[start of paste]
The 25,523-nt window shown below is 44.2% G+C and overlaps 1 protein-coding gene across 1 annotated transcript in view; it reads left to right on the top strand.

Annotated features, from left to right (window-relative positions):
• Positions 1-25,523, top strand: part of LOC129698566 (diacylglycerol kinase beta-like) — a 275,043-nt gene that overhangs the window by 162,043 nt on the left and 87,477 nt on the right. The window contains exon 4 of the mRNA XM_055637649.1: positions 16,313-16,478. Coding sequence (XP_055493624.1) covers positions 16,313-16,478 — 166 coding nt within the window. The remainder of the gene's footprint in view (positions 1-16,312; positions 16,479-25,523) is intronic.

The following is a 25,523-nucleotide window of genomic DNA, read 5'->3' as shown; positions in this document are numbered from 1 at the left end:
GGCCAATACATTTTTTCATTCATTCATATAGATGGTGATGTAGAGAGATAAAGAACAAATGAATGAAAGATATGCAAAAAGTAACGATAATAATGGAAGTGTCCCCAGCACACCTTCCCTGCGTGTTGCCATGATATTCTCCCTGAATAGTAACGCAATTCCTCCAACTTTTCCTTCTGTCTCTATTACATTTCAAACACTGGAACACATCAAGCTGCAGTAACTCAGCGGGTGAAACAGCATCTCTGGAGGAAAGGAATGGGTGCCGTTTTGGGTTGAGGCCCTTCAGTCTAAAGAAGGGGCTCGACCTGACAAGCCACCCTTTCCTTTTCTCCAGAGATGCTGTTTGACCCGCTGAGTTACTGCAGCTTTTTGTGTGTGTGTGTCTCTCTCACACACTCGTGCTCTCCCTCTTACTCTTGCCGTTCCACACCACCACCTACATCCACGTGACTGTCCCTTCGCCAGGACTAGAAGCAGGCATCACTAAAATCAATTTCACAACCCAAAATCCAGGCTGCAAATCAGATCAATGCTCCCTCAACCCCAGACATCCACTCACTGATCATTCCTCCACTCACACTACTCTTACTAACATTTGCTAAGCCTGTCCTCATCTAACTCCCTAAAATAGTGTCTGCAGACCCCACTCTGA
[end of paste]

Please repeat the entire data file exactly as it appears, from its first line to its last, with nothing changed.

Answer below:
The 25,523-nt window shown below is 44.2% G+C and overlaps 1 protein-coding gene across 1 annotated transcript in view; it reads left to right on the top strand.

Annotated features, from left to right (window-relative positions):
• Positions 1-25,523, top strand: part of LOC129698566 (diacylglycerol kinase beta-like) — a 275,043-nt gene that overhangs the window by 162,043 nt on the left and 87,477 nt on the right. The window contains exon 4 of the mRNA XM_055637649.1: positions 16,313-16,478. Coding sequence (XP_055493624.1) covers positions 16,313-16,478 — 166 coding nt within the window. The remainder of the gene's footprint in view (positions 1-16,312; positions 16,479-25,523) is intronic.

The following is a 25,523-nucleotide window of genomic DNA, read 5'->3' as shown; positions in this document are numbered from 1 at the left end:
GGCCAATACATTTTTTCATTCATTCATATAGATGGTGATGTAGAGAGATAAAGAACAAATGAATGAAAGATATGCAAAAAGTAACGATAATAATGGAAGTGTCCCCAGCACACCTTCCCTGCGTGTTGCCATGATATTCTCCCTGAATAGTAACGCAATTCCTCCAACTTTTCCTTCTGTCTCTATTACATTTCAAACACTGGAACACATCAAGCTGCAGTAACTCAGCGGGTGAAACAGCATCTCTGGAGGAAAGGAATGGGTGCCGTTTTGGGTTGAGGCCCTTCAGTCTAAAGAAGGGGCTCGACCTGACAAGCCACCCTTTCCTTTTCTCCAGAGATGCTGTTTGACCCGCTGAGTTACTGCAGCTTTTTGTGTGTGTGTGTCTCTCTCACACACTCGTGCTCTCCCTCTTACTCTTGCCGTTCCACACCACCACCTACATCCACGTGACTGTCCCTTCGCCAGGACTAGAAGCAGGCATCACTAAAATCAATTTCACAACCCAAAATCCAGGCTGCAAATCAGATCAATGCTCCCTCAACCCCAGACATCCACTCACTGATCATTCCTCCACTCACACTACTCTTACTAACATTTGCTAAGCCTGTCCTCATCTAACTCCCTAAAATAGTGTCTGCAGACCCCACTCTGA